Britain's forgotten voters — and ours
Britain's forgotten voters — and ours
By Glenn Harlan Reynolds
America, too, is experiencing a populist upheaval, of which Donald Trump’s candidacy is more of a symptom than a cause.
So the post-Brexit number-crunching is over and it turns out that the decisive support for Britain’s leaving the EU came not from right-wing nationalists but from working-class Labour voters. This offers some lessons for British and European politicians — and for us in America, too.
Much of Britain’s prosperity in recent years has centered on London, which has done very well and become very pleased with itself. As Peter Mandler writes in Dissent, this turned out to be a problem. London occupies a huge place in British society — as if Washington, D.C., New York, Hollywood, and perhaps Silicon Valley were all in the same place. But that leaves the rest of the country feeling somewhat left out, and deeply suspicious of the people running things, especially as the people running things seem to hold the rest of the country in contempt, openly mocking the traditional, the middle-class, the non-Metropolitan.
Mandler writes, “London, a young, thriving, creative, cosmopolitan city, seems the model multicultural community, a great European capital. But it is also the home of all of Britain’s elites—the economic elites of “the City” (London’s Wall Street, international rather than European), a nearly hereditary professional caste of lawyers, journalists, publicists, and intellectuals, an increasingly hereditary caste of politicians, tight coteries of cultural movers-and-shakers richly sponsored by multinational corporations.”
The result, Mandler writes, is that “For the rest of the country has felt more and more excluded, not only from participation in the creativity and prosperity of London, but more crucially from power. . . . A majority of people around the United Kingdom are feeling like non-people, un-citizens, their lives jerked about like marionettes by wire-pullers far away. In those circumstances, very bad things indeed can be expected.”
Given a chance, these people seized an opportunity to give the wires a yank of their own. A lot of people felt powerless, and the political system not only didn’t address that, but seemed to glory in it.
But will leaders learn the lesson? It seems doubtful. As Bloomberg’s Megan McArdle observed about the post-Brexit reaction, they mostly seemed to double down. “The inability of those elites to grapple with the rich world’s populist moment has been on full display on social media. Journalists and academics seemed to feel that they had not made it sufficiently clear that people who oppose open borders are a bunch of racist rubes who couldn’t count to 20 with their shoes on, and hence will believe any daft thing they’re told. Given how badly this strategy had just failed, this seemed a strange time to be doubling down. . . . Or perhaps they were just unable to grasp what I noted in a column last week: that nationalism and place still matter, and that elites forget this at their peril. A lot people do not view their country the way some elites do: as though the nation were something like a rental apartment — a nice place to live, but if there are problems, or you just fancy a change, you’ll happily swap it for a new one. In many ways, members of the global professional class have started to identify more with each other than they have with the fellow residents of their own countries. Witness the emotional meltdown many American journalists have been having over Brexit.”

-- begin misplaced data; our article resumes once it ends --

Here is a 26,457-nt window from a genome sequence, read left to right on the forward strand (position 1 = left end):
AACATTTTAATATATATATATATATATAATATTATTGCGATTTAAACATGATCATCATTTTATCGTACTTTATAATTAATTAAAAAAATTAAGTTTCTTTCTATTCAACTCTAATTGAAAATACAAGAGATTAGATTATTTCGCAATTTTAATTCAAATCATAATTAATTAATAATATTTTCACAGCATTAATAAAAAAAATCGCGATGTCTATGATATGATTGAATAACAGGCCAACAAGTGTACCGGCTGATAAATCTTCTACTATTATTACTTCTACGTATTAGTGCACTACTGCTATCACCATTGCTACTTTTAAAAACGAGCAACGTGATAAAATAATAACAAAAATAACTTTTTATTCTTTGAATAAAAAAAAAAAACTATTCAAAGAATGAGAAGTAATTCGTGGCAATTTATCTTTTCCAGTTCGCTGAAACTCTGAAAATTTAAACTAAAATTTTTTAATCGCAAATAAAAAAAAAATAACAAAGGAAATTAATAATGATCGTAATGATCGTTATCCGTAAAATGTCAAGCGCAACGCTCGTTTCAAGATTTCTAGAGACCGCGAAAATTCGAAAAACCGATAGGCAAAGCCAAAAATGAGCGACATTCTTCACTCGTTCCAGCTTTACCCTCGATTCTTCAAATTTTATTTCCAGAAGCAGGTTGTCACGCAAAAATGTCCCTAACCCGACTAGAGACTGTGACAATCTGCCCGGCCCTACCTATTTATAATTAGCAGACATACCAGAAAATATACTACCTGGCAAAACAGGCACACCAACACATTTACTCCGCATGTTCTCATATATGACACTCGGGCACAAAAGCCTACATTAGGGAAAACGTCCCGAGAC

America, of course, faces the same kind of division, as Dana Loesch writes in her new book, Flyover Nation: You Can’t Run A Country You’ve Never Been To. Every once in a while, she notes, a publisher or a newspaper from a coastal city will send a reporter, like an intrepid African explorer of the 19th century, to report on the odd beliefs and doings of the inhabitants of the interior. But even the politicians who represent Flyover Country tend to spend most of their time — and, crucially, their post-elective careers — in Washington, DC.
Over the past few decades, Washington has gone from a sleepy town with restaurants and real estate priced to fit a civil servant’s salary to a glittering city with prices that match a K street lobbyist’s salary. The disconnect from regular Americans is much greater. And the public expressions of contempt toward ordinary Americans — Loesch’s book collects quite a few — make things much, much worse.
America, too, is experiencing a populist upheaval, of which Donald Trump’s candidacy is more of a symptom than a cause. It seems unlikely that the political elites of Britain and the EU will take the Brexit vote as encouragement to raise their game. Will America’s political class do better? I hope so, but I’m not optimistic.
Glenn Harlan Reynolds, a University of Tennessee law professor and the author of The New School: How the Information Age Will Save American Education from Itself, is a member of USA TODAY's Board of Contributors.